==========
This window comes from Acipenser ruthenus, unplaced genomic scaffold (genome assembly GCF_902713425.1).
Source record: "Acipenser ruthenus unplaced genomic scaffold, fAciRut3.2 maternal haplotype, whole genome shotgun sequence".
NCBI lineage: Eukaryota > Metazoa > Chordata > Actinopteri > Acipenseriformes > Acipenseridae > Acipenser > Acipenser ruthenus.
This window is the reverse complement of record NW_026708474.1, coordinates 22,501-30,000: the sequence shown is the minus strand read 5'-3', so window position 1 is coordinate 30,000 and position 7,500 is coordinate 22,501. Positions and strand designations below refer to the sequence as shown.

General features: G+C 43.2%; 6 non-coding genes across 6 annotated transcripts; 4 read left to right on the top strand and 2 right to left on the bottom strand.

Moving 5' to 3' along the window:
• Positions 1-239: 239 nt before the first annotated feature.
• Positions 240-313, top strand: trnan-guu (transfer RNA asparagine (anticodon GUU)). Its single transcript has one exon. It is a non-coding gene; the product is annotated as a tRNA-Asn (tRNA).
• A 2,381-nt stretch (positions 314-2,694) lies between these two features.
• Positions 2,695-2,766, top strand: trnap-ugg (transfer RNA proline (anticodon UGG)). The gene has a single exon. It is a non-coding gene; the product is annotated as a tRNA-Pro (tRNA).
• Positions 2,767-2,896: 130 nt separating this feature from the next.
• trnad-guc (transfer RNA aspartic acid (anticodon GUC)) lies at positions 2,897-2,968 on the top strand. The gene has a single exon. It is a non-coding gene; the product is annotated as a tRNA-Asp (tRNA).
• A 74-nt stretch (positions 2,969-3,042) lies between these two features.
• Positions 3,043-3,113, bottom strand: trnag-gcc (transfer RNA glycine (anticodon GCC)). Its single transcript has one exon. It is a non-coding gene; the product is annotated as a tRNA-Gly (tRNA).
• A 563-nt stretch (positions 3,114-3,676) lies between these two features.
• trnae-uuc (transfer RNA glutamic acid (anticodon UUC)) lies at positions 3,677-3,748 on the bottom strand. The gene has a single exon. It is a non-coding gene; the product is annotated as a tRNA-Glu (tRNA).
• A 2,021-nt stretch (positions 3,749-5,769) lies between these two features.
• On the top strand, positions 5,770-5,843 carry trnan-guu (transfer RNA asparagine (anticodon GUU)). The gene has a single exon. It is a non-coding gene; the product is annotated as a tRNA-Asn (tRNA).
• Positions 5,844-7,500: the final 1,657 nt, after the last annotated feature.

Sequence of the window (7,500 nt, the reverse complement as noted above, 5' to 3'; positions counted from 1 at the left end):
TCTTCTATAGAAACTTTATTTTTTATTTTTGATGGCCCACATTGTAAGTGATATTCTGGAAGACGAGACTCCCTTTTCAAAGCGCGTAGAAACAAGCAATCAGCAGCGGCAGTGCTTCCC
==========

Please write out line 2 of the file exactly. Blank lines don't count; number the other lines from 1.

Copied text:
Source record: "Acipenser ruthenus unplaced genomic scaffold, fAciRut3.2 maternal haplotype, whole genome shotgun sequence".